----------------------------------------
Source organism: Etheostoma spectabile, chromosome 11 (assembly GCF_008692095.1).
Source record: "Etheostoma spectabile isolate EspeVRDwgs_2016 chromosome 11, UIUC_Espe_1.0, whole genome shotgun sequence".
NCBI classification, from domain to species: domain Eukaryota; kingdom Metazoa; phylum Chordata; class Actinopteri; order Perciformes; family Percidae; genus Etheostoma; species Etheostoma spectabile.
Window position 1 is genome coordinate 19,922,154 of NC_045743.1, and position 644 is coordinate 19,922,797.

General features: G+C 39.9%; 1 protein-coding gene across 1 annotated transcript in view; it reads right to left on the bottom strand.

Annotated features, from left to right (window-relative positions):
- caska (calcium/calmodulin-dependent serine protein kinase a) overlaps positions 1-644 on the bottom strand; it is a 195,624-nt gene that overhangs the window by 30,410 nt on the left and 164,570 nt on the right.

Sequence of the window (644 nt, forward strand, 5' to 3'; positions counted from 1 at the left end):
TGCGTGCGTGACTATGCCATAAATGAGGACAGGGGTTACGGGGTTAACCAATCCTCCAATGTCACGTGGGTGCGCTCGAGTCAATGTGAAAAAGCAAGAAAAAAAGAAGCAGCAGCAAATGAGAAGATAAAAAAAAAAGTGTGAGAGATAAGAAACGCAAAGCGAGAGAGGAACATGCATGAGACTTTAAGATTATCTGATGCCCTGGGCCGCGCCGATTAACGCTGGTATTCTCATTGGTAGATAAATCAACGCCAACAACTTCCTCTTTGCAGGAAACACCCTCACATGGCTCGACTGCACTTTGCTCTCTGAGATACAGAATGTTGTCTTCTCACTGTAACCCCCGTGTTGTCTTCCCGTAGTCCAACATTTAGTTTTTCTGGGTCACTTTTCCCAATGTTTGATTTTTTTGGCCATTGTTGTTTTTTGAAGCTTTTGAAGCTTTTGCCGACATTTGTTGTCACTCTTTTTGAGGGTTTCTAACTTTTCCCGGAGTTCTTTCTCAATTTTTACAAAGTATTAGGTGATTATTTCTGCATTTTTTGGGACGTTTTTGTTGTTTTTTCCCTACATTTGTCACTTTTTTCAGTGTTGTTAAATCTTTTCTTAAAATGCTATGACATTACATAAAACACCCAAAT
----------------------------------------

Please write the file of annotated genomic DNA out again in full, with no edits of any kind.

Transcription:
Source organism: Etheostoma spectabile, chromosome 11 (assembly GCF_008692095.1).
Source record: "Etheostoma spectabile isolate EspeVRDwgs_2016 chromosome 11, UIUC_Espe_1.0, whole genome shotgun sequence".
NCBI classification, from domain to species: domain Eukaryota; kingdom Metazoa; phylum Chordata; class Actinopteri; order Perciformes; family Percidae; genus Etheostoma; species Etheostoma spectabile.
Window position 1 is genome coordinate 19,922,154 of NC_045743.1, and position 644 is coordinate 19,922,797.

General features: G+C 39.9%; 1 protein-coding gene across 1 annotated transcript in view; it reads right to left on the bottom strand.

Annotated features, from left to right (window-relative positions):
- caska (calcium/calmodulin-dependent serine protein kinase a) overlaps positions 1-644 on the bottom strand; it is a 195,624-nt gene that overhangs the window by 30,410 nt on the left and 164,570 nt on the right.

Sequence of the window (644 nt, forward strand, 5' to 3'; positions counted from 1 at the left end):
TGCGTGCGTGACTATGCCATAAATGAGGACAGGGGTTACGGGGTTAACCAATCCTCCAATGTCACGTGGGTGCGCTCGAGTCAATGTGAAAAAGCAAGAAAAAAAGAAGCAGCAGCAAATGAGAAGATAAAAAAAAAAGTGTGAGAGATAAGAAACGCAAAGCGAGAGAGGAACATGCATGAGACTTTAAGATTATCTGATGCCCTGGGCCGCGCCGATTAACGCTGGTATTCTCATTGGTAGATAAATCAACGCCAACAACTTCCTCTTTGCAGGAAACACCCTCACATGGCTCGACTGCACTTTGCTCTCTGAGATACAGAATGTTGTCTTCTCACTGTAACCCCCGTGTTGTCTTCCCGTAGTCCAACATTTAGTTTTTCTGGGTCACTTTTCCCAATGTTTGATTTTTTTGGCCATTGTTGTTTTTTGAAGCTTTTGAAGCTTTTGCCGACATTTGTTGTCACTCTTTTTGAGGGTTTCTAACTTTTCCCGGAGTTCTTTCTCAATTTTTACAAAGTATTAGGTGATTATTTCTGCATTTTTTGGGACGTTTTTGTTGTTTTTTCCCTACATTTGTCACTTTTTTCAGTGTTGTTAAATCTTTTCTTAAAATGCTATGACATTACATAAAACACCCAAAT